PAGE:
Sloan Surname Genealogy

Sloan has Gaelic origins.  The name comes from the Gaelic name Sluaghadhan, meaning “leader of a
military expedition” and from shaughadh
“expedition” or “raid.”  Sloan is the anglicized form.

The word appears in early times in both Scottish and Irish
records.  A certain Sluagadagh went forth to Rome around the year
966, according to the Chronicle of
the Picts
in Scotland.  The Annals of the Four Masters recorded
the name of Maelpatrick O’Shuaghadh, a Celtic bard, in 1015 in
Ireland.  Sloan
developed later as both a Scottish and Irish surname.

Sloan, Sloane
and Slone
are the main spellings today.

Sloan Resources on

Sloan Ancestry

Early examples of the Sloan surname date from the 16th century:

  • William Slowane who held a tenemant in Dalkeith, Midlothian in
  • John Aslowane who was a burgess in Edinburgh in 1562
  • and John Sloane who held lands in Traquair, Peebleshire in 1565

However, the greater frequency of the name at that time was on the west
coast of Scotland.  Sloans there included Donald Showan the
sheriff of Ayr, John Sloan a merchant in neartby Maybole, and the
Sloans at Kirkcudbright near Galloway.  A branch of this family
migrated to Ulster, while James
Sloan was a prominent Glasgow merchant in the early 19th century.

William Sloan
from Dalry in north
Ayrshire was a 19th century missionary to the Faroe Islands.
After his death in 1914 his
youngest son Andrew continued the practice there.  An Ayrshire
farmer Andrew Sloan started Sloan’s Dairies in 1911 for milk delivery
in the
Glasgow area.  The business expanded and
continued until 1972 when it was sold to Express Dairies.

Today the Sloan name in Scotland is
most common in Ayrshire and around Glasgow.

.   The Sloan name is mainly to be found in the
Ulster counties of Down and
Antrim.  In fact in the southern part of county Down known as the
kingdom of Mourne
, Sloan is the second most common surname
in the

Sloans of Catholic Irish origin form the larger number here.  One
Sloan family has been traced to the 18th century and Henry Sloan,
born in Drummonds in Kilkeel parish.  His descendants continue to
farm there. Other Sloans were and are to be found at Attical,
Glenloughlan, and Greencastle.

There were Protestant Sloans as well.  Alexander Sloan had arrived
from Kirkcudbright in the early 17th century as one of the Scottish
planters.  He settled at
Killyleagh to the north of Mourne by Strangford Lough.  He was of
the landed or merchant class and held the
office of Receiver General.  Sir Hans Sloane of this family
was an avid collector and bequeathed his collection to the British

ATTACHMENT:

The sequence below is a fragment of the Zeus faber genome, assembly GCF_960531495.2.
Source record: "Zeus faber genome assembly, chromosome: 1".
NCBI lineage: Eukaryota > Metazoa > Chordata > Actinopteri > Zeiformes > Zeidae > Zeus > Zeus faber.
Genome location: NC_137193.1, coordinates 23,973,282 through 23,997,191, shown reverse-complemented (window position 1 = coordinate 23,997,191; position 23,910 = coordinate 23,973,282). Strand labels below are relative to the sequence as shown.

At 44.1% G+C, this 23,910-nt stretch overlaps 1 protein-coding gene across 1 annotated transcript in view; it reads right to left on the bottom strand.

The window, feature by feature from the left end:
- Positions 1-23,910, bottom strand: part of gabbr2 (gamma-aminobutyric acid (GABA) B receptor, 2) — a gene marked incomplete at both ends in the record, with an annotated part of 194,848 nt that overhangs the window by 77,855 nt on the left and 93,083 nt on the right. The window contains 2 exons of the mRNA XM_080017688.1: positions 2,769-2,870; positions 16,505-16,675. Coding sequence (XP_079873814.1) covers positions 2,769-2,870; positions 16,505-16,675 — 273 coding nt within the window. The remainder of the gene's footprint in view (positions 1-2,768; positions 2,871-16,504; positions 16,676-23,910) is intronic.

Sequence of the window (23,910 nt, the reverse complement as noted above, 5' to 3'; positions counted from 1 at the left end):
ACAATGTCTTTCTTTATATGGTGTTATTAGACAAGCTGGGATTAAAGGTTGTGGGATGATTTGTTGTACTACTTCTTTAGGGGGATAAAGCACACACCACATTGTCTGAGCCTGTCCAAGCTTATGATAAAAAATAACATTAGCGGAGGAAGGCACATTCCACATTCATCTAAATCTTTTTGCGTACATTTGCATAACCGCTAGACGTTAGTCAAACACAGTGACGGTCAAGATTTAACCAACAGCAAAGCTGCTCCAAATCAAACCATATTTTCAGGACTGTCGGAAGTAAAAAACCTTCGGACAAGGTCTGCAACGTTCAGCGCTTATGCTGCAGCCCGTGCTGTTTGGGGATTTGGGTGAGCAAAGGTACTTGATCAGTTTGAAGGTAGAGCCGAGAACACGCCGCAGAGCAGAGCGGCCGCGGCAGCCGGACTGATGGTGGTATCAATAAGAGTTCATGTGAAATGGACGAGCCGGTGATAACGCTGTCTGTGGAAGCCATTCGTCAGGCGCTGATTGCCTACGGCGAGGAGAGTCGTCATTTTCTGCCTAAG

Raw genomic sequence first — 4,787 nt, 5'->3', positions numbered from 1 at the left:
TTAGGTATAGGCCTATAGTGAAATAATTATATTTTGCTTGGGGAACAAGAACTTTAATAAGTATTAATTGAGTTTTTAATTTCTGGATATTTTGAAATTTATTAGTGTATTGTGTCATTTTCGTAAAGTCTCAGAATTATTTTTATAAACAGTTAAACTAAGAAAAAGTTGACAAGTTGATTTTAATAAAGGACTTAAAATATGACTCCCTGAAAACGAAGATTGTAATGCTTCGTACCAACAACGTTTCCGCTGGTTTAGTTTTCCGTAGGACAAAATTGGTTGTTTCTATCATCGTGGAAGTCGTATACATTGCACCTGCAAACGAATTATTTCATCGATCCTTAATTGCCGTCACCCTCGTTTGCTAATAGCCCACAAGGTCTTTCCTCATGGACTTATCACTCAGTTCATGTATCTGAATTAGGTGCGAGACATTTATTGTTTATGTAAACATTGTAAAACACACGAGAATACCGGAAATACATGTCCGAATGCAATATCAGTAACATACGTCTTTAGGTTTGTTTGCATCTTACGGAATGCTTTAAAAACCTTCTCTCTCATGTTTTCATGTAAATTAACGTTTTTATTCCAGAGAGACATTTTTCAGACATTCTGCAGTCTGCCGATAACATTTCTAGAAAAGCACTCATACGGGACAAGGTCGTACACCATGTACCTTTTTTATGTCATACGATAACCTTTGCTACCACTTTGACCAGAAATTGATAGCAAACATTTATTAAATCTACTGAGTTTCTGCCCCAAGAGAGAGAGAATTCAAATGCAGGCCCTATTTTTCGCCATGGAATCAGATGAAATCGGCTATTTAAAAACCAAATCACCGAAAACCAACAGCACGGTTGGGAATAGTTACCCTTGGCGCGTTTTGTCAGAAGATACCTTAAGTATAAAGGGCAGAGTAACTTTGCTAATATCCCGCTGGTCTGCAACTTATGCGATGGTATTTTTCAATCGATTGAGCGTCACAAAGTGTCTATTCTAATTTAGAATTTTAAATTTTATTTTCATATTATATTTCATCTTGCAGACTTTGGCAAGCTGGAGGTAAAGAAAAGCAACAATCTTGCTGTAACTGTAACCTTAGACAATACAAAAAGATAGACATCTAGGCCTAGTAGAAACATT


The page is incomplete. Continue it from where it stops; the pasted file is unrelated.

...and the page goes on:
Museum.  His name lives
on as Sloane Square in London.

There were few Sloans from England.  The largest number of Sloans
in the late 19th century were to
be found in Cumberland and Lancashire in NE England, reflecting either
Scottish or Irish Sloan arrivals.

America.  Sloans in
America came from England, Scotland and Ireland, as well as a few from
Europe (possibly Slones from Slovenia).  The largest number,
however, came from Ireland.

These Sloans in the 18th century included:

  • into Massachusetts.  William Sloan came from Ulster to
    Massachusetts in the 1720’s.
    He and his family were later one of the first settlers of Lyme, New
  • into Pennsylvania.  Hanover, Pennsylvania
    contained many Sloans, starting with John Sloan who died there in
    The Sloans of Rockbridge county in Vriginia, first evident in the
    1750’s, were thought to have come via Pennsylvania.  Samuel Sloan
    was an early settler in Westmoreland county in 1768. Captain
    John “Bigfoot” Sloan of the same county was an officer in the
    Revolutionary War and a well-known Indian fighter.  Andrew Sloan
    arrived in Pennsylvania after the War was over.  His descendant
    Earl Sloan was the
    inventor of Sloan’s
  • and into the Carolinas.   Caleb Sloan from county
    Antrim came to North Carolina in the 1730’s.  David Sloan from
    county Down arrived there some fifty years later and settled in South

and New Zealand.

From north Ayrshire came
Alexander Sloane and his wife Annabella in 1849.  He
became a successful cattle farmer at
Mulwala, NSW.  His son Thomas continued
his father’s merino stud farm.  But he is
best remembered for his collection of ground and tiger beetles and his
published work on new varieties of these beetles.

Walter Sloane arrived in Auckland, New
Zealand as a young lad from
Glasgow in 1862.  He was an inn keeper
there but died apparently in Sydney, Australia.

Sloan Miscellany

If you would like to read more, click on the miscellany page for
further stories and accounts:

Sloan Names

Sir Hans Sloane was an
18th century Irish physician and collector, whose collection became the
foundation of the British Museum.  Sloane Square in London was
named after him.
Samuel Sloan, born to Irish
immigrant parents, was the 19th century Philadelphia-based architect
and best selling author of architecture books.
was an American-born jockey who made his mark in both
America and Britain at the turn of the 20th century.
Alfred P. Sloan was the
long-time CEO of General Motors and the man who, after Henry Ford,
transformed the US automobile industry.
The Sloane Ranger, a term
invented in the 1980’s, described the upper-class lifestyle of a woman
who lived in the neighborhood of Sloane Square, a fashionable area of

Select Sloans Today

  • 12,000 in the UK (most numerous
    in Glasgow)
  • 18,000 in America (most numerous in Texas)
  • 11,000 elsewhere (most numerous in Canada)




Click here for return to front page

Leave a Reply